Sunscald or sunburn causes
Sunscald may appear on foliage and fruits. The disorder is caused when the temperature of the fruit exceeds 40°C. An imbalance of various chemicals takes place which causes the destruction of the tissue. Heat injury expresses itself through a narrowing of the base of the stem, at the soil line. However, with protected environments these extreme temperatures hardly occur. Although I have been in many single tunnels where the temperature has reached 50°C due to bad ventilation or tunnel orientation. One can imagine that the narrow stem will reduce the amount of water that can pass, which affects the plant as a whole.
It is not a very well known fact but seedlings are also susceptible to sunscald. The climate of a nursery is usually humid compared to the main growing tunnels. So one can image the sudden change will dry out the poor seedling within a day.
Sunscald also occurs after cloud weather followed by bright sunny hot days. make sure increase the humidity through manipulation of the vents and irrigation system.
It is also interesting to note that green tomato fruit heat up more quickly to a higher temperature than red fruit. So the risk of sunscald damage on green tomato fruit is much higher than red mature fruit. The exposed sunny side of the fruit tend to ripen more quickly resulting in uneven ripening. Pushed to the extreme, the sunny side of the fruit skin may become white and blister-like. The tissue dries out and the typical sunscald white lesion is left, at this point the sunscald area is an ideal spot for fungi to penetrate the fruit.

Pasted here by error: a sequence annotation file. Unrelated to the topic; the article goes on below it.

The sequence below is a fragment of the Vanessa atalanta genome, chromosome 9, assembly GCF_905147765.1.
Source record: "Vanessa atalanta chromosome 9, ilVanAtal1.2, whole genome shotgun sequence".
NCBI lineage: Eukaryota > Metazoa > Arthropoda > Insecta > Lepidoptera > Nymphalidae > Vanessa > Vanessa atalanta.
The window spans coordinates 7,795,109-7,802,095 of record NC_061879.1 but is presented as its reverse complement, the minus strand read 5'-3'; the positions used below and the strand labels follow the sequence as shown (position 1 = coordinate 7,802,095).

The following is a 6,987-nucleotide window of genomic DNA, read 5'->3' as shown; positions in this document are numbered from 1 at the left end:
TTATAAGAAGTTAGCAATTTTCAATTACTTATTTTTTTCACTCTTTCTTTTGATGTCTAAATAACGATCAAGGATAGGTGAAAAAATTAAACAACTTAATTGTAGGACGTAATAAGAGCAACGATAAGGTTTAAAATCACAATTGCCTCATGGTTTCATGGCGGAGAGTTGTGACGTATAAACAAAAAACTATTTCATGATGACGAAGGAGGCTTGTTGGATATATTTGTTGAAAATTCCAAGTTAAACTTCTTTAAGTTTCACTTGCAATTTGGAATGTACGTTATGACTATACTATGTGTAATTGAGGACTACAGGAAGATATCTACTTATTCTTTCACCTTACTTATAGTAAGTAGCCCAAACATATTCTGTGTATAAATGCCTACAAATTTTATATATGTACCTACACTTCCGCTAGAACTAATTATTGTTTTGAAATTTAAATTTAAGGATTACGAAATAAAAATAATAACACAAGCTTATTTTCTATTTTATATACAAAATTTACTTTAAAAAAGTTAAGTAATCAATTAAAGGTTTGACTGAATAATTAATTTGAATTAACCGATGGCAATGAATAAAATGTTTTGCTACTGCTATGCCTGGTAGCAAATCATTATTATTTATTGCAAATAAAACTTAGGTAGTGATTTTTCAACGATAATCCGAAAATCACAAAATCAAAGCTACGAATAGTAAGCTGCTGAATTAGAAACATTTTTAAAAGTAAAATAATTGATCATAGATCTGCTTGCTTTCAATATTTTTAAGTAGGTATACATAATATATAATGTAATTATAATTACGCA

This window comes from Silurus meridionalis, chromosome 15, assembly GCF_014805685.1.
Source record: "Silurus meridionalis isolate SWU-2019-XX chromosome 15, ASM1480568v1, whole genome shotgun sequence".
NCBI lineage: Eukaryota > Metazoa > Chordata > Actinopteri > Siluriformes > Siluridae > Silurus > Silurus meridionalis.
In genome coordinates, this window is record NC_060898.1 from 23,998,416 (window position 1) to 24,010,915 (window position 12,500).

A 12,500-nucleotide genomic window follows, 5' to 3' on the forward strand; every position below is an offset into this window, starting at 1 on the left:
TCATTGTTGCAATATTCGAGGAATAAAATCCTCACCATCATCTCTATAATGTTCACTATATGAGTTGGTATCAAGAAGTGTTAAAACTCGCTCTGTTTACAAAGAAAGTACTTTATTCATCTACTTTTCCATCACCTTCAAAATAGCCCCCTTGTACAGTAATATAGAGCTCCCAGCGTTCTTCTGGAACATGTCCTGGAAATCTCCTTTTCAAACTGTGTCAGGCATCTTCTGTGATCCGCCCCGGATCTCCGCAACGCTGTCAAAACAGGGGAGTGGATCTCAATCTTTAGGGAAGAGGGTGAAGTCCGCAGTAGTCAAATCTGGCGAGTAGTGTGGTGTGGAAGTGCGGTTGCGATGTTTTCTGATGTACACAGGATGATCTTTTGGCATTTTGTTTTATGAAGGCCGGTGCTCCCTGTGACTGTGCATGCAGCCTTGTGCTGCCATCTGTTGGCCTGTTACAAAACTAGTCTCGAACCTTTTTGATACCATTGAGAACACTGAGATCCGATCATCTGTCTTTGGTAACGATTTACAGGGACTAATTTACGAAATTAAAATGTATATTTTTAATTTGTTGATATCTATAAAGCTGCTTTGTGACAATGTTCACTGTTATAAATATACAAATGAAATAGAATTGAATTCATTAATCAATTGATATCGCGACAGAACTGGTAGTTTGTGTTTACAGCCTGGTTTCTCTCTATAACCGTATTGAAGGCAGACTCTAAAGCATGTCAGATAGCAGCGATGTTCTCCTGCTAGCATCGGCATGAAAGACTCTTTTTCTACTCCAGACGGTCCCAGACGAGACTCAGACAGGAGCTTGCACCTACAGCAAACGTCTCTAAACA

How to control sunscald or sunburn
- Plant varieties with good leaf coverage
- Increase nitrogen fertilization in order to increase leaf area which covers the fruits. Can be a problem with spindly plants.
- Cover the crop with shade cloth with densities higher than 20%. 30-40% is ideal in arid areas close the the equator.
- Increase the planting density. Does not always work, but is a solution.
Sunscald on peppers
Soft, light-coloured areas develop on parts of the pepper fruits exposed to direct sunlight. These light areas shrink to a white, papery-textured area which can cover up to one third of the fruit. Sunscald is most severe in periods of high temperatures and where leaf cover has been lost because of disease or insect damage.
Sun scald is not a problem where the grower has either shade cloth (at least 30% white or black) or plastic covering the crop.
Sunscald on tomatoes
Fruit that are exposed directly to the sun during the green to mature green stage will develop this disorder. The texture of the fruit is leathery and firmer that the surrounding tissue. The area usually becomes lighter in colour and sunken. At an advanced stage the sunken area completely disintegrates and secondary infection takes place completely ruining the fruit.